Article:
In 2008 my family and I were living in England. That year the British Department of Environment, Food and Rural Affairs reported that 32 percent of all bread purchased in the United Kingdom was chucked into the bin. Wasting of bread was not happening in my kitchen because that was also the year I mastered making bread crumbs out of necessity.

Many of my kids’ favorite American comfort foods – New Jersey-style Italian meatballs, breaded pork cutlets and Mommy’s version of chicken nuggets (no pink foam, folks) – all require bread crumbs. And the only commercial ones I could buy at local grocery stores were the unnatural color of Cheetos and cost almost $2 with the exchange rate we were enduring at the time.

Making bread crumbs is neither complicated nor time consuming. The harder part is establishing the mindset to grab the bread remnants when they are past the point when even the toaster can save them, but not yet rock hard or moldy. I throw heels of artisan loaves, end slices of store-bought ones and uneaten burger buns (my family goes through 6 of the 8 in the package, routinely) into one bag that I keep in the freezer.

When I have a spare moment, I spread these scraps out on the counter to thaw for about 30 minutes. Then I simply grate them, using crusts and all. I employ the grater blade on my food processor because it’s fast, and I typically grate up to 8 cups at a time. You can do it by hand on a box grater for smaller quantities – open-palmed if you want to save your knuckles and get every last bit of bread grated.

These are now technically “fresh” bread crumbs. In this most basic state, I put them back into the bag and back into the freezer. They thaw, spread out on a plate or baking sheet, in 15 minutes at room temperature when I need them for either sweet recipes like Veiled Country Lass or savory ones like cauliflower, pancetta and bread crumb pasta (find my recipe on

When a recipe calls for toasted crumbs, I take ¼ cup more of the fresh ones than the amount the recipe asks for (the volume shrinks as they dry) and toast them in a dry pan on the stovetop, which uses less energy than cranking up the oven. If you find you use toasted crumbs more often than fresh, toast a large batch and store them in a sealed container at room temperature; they’ll last about a month.

If the recipe requires seasoned crumbs, add things like crumbled dried oregano, marjoram and thyme, salt and maybe a shake of garlic or onion powder and let the mix sit for 20 minutes so the flavors mingle before proceeding with the recipe.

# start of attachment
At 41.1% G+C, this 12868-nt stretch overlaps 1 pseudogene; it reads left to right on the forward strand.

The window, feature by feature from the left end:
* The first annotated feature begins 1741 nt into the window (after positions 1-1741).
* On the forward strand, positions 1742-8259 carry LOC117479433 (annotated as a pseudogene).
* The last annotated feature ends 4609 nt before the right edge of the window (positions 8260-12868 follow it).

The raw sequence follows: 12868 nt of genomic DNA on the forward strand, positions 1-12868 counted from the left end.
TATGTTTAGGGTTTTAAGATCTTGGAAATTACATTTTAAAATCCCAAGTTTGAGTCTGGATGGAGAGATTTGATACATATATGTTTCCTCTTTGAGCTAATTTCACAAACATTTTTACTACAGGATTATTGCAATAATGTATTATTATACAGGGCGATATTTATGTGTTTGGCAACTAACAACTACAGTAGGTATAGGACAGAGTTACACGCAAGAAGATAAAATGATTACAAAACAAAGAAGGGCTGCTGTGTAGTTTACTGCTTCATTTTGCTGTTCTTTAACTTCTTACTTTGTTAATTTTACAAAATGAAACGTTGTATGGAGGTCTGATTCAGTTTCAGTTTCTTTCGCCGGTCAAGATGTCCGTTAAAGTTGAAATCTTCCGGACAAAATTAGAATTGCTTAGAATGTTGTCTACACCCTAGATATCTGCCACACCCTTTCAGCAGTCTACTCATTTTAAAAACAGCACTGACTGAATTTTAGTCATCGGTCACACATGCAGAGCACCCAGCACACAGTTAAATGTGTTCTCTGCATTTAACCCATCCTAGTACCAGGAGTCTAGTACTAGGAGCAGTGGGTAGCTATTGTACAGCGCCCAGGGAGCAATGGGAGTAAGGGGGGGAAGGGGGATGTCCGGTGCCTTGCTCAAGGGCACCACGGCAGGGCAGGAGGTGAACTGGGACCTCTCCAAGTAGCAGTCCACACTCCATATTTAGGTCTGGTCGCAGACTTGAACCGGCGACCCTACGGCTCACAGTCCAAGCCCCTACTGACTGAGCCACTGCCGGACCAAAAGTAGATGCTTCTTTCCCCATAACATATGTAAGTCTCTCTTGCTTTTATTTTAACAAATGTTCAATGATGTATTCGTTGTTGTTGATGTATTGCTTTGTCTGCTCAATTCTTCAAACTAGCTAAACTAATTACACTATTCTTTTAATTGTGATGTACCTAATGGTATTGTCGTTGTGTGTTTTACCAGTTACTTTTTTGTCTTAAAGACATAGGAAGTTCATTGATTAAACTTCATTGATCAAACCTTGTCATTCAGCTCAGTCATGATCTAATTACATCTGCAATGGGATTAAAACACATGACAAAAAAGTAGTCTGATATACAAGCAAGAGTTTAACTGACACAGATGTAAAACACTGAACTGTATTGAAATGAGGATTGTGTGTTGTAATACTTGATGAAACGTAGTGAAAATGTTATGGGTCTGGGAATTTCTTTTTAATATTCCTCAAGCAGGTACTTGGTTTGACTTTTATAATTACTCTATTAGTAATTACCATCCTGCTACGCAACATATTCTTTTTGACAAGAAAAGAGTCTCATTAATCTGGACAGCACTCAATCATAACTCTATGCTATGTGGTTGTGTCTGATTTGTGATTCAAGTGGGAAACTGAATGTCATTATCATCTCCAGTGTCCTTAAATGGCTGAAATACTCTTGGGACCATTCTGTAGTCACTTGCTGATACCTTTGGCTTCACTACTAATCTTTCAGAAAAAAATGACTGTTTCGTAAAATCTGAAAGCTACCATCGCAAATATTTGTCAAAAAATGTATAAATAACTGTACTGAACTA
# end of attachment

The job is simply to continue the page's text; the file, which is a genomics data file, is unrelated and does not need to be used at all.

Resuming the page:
This recipe is an adaptation of one by Graham Kerr, an English cooking personality whose show “The Galloping Gourmet” aired on PBS in the 1960s. My English mother-in-law was a fan and served this dessert one of the first times I ate at her table. The recipe calls for white bread crumbs, but the dessert has roots in Scandinavia, where it’s called Peasant Girls in the Mist and uses dark rye bread crumbs. Maine farmer and cookbook writer Margaret Hathaway of Ten Apple Farm makes a version with challah, cocoa and apple brandy.

Serves 8

4 tablespoons unsalted butter, plus more to prepare the cake pan

7 cups fresh white bread crumbs

1/3 cup firmly packed light brown sugar

1/8 teaspoon ground cinnamon

2 cups applesauce

1 cup raspberry jam, plus 2 to 3 tablespoons for decorating

1 cup heavy cream

Preheat the oven to 350 degrees F.

Butter the bottom and sides of a 7-inch springform pan.

Melt butter over medium high heat in a large skillet. Add bread crumbs and brown sugar. Sauté until the bread crumbs are golden and crisp, 10 to 12 minutes, stirring periodically. Stir in the cinnamon.

Press a scant 2 cups of the crumbs into the bottom of the prepared cake pan. Spread 1 cup of applesauce on top of the crumbs and ½ cup of jam on top of the applesauce. Repeat the layering process one more time. End by spreading 1¾ cup of crumbs as the last layer. Reserve the remaining ¼ cup of seasoned crumbs for decoration.

Bake for 20 minutes. Remove cake from the oven and allow it to cool completely in the pan. Refrigerate for at least 2 hours. Run a knife around the inside circumference of the pan before trying to release the cake from the pan.

Whip the cream to stiff peaks and slather it on the cooled cake. Decorate with remaining bread crumbs and extra jam. Keep chilled for up to 3 hours before serving.

Christine Burns Rudalevige is a food writer, recipe developer and tester, and cooking teacher in Brunswick. She writes about feeding her family Maine seafood at Contact her at [email protected]

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